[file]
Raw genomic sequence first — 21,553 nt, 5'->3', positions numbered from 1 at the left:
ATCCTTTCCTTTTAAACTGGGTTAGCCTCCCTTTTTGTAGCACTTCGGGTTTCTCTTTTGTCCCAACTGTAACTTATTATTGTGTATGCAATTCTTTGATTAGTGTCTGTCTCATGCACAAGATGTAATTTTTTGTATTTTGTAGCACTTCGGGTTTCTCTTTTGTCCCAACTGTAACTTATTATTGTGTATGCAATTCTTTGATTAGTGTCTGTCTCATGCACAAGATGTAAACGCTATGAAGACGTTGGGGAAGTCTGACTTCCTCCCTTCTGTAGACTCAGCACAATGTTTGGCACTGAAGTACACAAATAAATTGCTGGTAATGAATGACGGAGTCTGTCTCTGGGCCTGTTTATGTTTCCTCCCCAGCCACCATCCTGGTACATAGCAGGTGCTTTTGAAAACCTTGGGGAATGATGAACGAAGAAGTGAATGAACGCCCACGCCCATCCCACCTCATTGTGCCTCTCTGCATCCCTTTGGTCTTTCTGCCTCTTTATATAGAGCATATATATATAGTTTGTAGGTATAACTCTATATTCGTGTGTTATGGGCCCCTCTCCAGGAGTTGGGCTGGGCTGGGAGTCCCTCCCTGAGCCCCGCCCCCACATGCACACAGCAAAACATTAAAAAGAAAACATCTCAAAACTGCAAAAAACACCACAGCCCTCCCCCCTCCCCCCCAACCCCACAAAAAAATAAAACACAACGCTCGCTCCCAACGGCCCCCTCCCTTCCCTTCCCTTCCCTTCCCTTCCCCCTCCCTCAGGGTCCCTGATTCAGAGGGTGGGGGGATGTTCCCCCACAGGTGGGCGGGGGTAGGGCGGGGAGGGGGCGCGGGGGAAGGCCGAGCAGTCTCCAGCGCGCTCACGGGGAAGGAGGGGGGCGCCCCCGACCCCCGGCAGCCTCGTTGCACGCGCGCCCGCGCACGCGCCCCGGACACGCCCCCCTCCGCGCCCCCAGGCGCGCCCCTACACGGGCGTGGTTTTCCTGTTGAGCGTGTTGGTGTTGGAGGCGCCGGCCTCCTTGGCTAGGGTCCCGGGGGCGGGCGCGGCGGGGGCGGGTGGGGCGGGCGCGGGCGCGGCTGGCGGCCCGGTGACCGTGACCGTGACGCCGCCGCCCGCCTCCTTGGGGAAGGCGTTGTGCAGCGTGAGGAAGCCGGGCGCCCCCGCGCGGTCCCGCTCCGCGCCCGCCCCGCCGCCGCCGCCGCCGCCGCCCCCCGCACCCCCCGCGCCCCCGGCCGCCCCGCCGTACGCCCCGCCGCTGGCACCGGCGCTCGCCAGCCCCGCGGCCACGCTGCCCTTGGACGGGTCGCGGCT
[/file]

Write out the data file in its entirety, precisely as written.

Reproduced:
Raw genomic sequence first — 21,553 nt, 5'->3', positions numbered from 1 at the left:
ATCCTTTCCTTTTAAACTGGGTTAGCCTCCCTTTTTGTAGCACTTCGGGTTTCTCTTTTGTCCCAACTGTAACTTATTATTGTGTATGCAATTCTTTGATTAGTGTCTGTCTCATGCACAAGATGTAATTTTTTGTATTTTGTAGCACTTCGGGTTTCTCTTTTGTCCCAACTGTAACTTATTATTGTGTATGCAATTCTTTGATTAGTGTCTGTCTCATGCACAAGATGTAAACGCTATGAAGACGTTGGGGAAGTCTGACTTCCTCCCTTCTGTAGACTCAGCACAATGTTTGGCACTGAAGTACACAAATAAATTGCTGGTAATGAATGACGGAGTCTGTCTCTGGGCCTGTTTATGTTTCCTCCCCAGCCACCATCCTGGTACATAGCAGGTGCTTTTGAAAACCTTGGGGAATGATGAACGAAGAAGTGAATGAACGCCCACGCCCATCCCACCTCATTGTGCCTCTCTGCATCCCTTTGGTCTTTCTGCCTCTTTATATAGAGCATATATATATAGTTTGTAGGTATAACTCTATATTCGTGTGTTATGGGCCCCTCTCCAGGAGTTGGGCTGGGCTGGGAGTCCCTCCCTGAGCCCCGCCCCCACATGCACACAGCAAAACATTAAAAAGAAAACATCTCAAAACTGCAAAAAACACCACAGCCCTCCCCCCTCCCCCCCAACCCCACAAAAAAATAAAACACAACGCTCGCTCCCAACGGCCCCCTCCCTTCCCTTCCCTTCCCTTCCCTTCCCCCTCCCTCAGGGTCCCTGATTCAGAGGGTGGGGGGATGTTCCCCCACAGGTGGGCGGGGGTAGGGCGGGGAGGGGGCGCGGGGGAAGGCCGAGCAGTCTCCAGCGCGCTCACGGGGAAGGAGGGGGGCGCCCCCGACCCCCGGCAGCCTCGTTGCACGCGCGCCCGCGCACGCGCCCCGGACACGCCCCCCTCCGCGCCCCCAGGCGCGCCCCTACACGGGCGTGGTTTTCCTGTTGAGCGTGTTGGTGTTGGAGGCGCCGGCCTCCTTGGCTAGGGTCCCGGGGGCGGGCGCGGCGGGGGCGGGTGGGGCGGGCGCGGGCGCGGCTGGCGGCCCGGTGACCGTGACCGTGACGCCGCCGCCCGCCTCCTTGGGGAAGGCGTTGTGCAGCGTGAGGAAGCCGGGCGCCCCCGCGCGGTCCCGCTCCGCGCCCGCCCCGCCGCCGCCGCCGCCGCCGCCCCCCGCACCCCCCGCGCCCCCGGCCGCCCCGCCGTACGCCCCGCCGCTGGCACCGGCGCTCGCCAGCCCCGCGGCCACGCTGCCCTTGGACGGGTCGCGGCT